May the bidding begin and the steady growth of clicks and mortar

Later today, bidders in the US wireless race will come under starter's orders.
Written by Deborah Schofield, Contributor

Later today, bidders in the US wireless race will come under starter's orders.

The Financial Times reports that the US is some way behind Europe in its wireless development, predicting bidding will not reach the heights achieved in the UK and Germany this year. However, with several of the biggest carriers rapidly running low on the most vital commodity - wireless spectrum - the auction is likely to be nonetheless noteworthy... The Times leads the same story with Vodafone's participation, a joint venture with Bell Atlantic, and lists as a key rival AT&T, which has a global alliance with BT. Vodafone and BT were yesterday reported to be vying for control of Japan's third largest telecoms operator, now the battle is looking to have truly global proportions... Coming back across the pond, The Times brings us the latest research which points to under-investment in IT in the UK, coupled with poor performance in the manufacturing sector, having prompted our great nation to have slipped down the global profits league. Rated second last year, the National Statistics study now rates the UK a poor relation in fifth place... The Guardian, meanwhile, reports on the growing strength of old economy companies in the online world. According to a study by KPMG and Henley Management College, while the media has this year buzzed around the dot-doom of start-ups falling down, clicks and mortar companies have been steadily investing in digital technology to build secure strategies for efficient ecommerce... Finally, The Times reports WorldPay has such confidence in its secure online payment system that it is launching an internet fraud-free guarantee. WorldPay is expected to float on the LSE in the next few months and is backed by heavyweights such as NatWest and Energis. The company will charge a small percentage on each transaction handled in return for a guarantee that should the right details fall into the wrong hands, a full refund will be given. Similarly, if goods ordered online fail to materialise, all costs will be reimbursed...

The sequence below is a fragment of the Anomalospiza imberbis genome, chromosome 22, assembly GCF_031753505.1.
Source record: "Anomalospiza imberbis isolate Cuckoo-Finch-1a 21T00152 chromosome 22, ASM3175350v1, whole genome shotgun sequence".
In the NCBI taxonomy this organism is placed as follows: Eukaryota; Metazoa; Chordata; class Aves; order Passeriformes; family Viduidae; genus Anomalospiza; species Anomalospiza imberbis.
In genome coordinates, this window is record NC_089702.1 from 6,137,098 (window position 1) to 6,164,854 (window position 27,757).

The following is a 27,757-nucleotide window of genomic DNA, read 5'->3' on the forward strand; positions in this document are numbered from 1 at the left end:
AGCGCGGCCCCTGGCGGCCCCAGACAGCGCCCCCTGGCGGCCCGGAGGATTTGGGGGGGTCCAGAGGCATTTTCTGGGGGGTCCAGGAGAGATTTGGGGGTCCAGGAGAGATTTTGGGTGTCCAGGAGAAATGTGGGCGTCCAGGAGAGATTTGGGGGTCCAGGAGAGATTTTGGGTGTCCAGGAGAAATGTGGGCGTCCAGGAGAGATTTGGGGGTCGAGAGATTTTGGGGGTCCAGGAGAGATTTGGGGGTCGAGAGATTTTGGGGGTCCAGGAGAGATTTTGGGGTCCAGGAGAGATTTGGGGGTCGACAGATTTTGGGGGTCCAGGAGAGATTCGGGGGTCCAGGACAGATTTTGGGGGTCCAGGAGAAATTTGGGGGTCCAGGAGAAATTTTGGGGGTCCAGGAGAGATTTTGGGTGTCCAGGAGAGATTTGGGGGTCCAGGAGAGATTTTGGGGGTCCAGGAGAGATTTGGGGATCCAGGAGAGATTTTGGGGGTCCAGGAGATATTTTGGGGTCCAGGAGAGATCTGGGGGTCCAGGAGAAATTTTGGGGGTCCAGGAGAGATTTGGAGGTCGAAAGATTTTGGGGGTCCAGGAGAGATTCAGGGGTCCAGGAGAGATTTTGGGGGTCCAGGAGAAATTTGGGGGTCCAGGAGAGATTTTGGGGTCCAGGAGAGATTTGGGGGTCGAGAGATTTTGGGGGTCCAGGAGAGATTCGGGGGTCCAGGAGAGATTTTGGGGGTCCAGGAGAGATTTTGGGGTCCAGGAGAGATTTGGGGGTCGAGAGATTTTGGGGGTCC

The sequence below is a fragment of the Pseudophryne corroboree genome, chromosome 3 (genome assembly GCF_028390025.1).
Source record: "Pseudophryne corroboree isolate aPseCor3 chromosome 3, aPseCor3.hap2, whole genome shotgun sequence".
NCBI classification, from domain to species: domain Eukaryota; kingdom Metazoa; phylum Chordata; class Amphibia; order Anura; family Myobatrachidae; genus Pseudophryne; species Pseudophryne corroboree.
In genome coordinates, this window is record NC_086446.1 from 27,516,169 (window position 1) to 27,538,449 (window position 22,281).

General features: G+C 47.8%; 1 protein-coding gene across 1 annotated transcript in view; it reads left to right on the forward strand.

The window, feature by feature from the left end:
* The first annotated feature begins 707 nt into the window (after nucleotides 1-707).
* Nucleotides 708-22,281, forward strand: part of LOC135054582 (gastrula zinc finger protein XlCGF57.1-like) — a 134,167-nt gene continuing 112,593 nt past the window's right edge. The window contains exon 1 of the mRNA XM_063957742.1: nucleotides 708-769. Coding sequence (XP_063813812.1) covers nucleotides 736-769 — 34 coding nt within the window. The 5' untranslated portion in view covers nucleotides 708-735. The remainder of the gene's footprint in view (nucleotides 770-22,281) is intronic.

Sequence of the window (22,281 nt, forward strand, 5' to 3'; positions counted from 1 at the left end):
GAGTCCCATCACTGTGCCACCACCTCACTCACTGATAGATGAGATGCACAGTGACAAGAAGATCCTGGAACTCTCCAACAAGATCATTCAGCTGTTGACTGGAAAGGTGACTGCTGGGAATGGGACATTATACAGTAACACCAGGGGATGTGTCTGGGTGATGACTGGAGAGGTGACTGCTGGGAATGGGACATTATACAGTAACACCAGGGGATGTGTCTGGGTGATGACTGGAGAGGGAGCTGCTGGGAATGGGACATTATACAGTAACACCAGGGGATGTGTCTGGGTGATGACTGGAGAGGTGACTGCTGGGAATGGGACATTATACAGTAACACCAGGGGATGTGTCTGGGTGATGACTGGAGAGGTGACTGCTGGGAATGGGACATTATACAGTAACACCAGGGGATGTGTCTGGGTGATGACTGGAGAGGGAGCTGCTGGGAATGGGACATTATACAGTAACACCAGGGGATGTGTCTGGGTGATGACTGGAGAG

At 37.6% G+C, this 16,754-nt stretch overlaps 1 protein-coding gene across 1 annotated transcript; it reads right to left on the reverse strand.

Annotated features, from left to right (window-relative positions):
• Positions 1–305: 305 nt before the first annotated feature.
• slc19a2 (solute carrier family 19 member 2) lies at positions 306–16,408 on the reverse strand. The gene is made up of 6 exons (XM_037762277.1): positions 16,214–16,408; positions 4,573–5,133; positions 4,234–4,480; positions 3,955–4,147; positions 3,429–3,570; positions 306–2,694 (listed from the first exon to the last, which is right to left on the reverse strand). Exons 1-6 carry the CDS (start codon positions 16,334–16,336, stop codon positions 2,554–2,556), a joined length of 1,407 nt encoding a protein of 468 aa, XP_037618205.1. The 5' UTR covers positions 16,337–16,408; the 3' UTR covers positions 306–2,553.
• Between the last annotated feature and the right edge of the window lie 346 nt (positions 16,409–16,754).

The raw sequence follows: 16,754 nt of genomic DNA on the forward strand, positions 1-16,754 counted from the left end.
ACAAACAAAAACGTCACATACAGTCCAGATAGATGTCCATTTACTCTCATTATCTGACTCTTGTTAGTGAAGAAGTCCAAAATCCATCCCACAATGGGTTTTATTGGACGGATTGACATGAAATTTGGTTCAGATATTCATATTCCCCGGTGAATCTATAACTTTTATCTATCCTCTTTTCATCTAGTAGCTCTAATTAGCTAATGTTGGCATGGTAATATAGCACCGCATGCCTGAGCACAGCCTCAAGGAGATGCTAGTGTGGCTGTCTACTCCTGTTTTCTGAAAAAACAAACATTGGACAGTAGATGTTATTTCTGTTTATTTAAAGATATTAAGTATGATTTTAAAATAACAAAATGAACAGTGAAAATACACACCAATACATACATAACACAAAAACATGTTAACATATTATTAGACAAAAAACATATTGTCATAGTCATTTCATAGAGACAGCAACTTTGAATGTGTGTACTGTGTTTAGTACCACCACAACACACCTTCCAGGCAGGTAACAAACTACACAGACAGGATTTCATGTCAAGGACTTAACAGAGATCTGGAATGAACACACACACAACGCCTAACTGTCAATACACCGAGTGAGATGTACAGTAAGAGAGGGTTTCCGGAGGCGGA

Editorial standards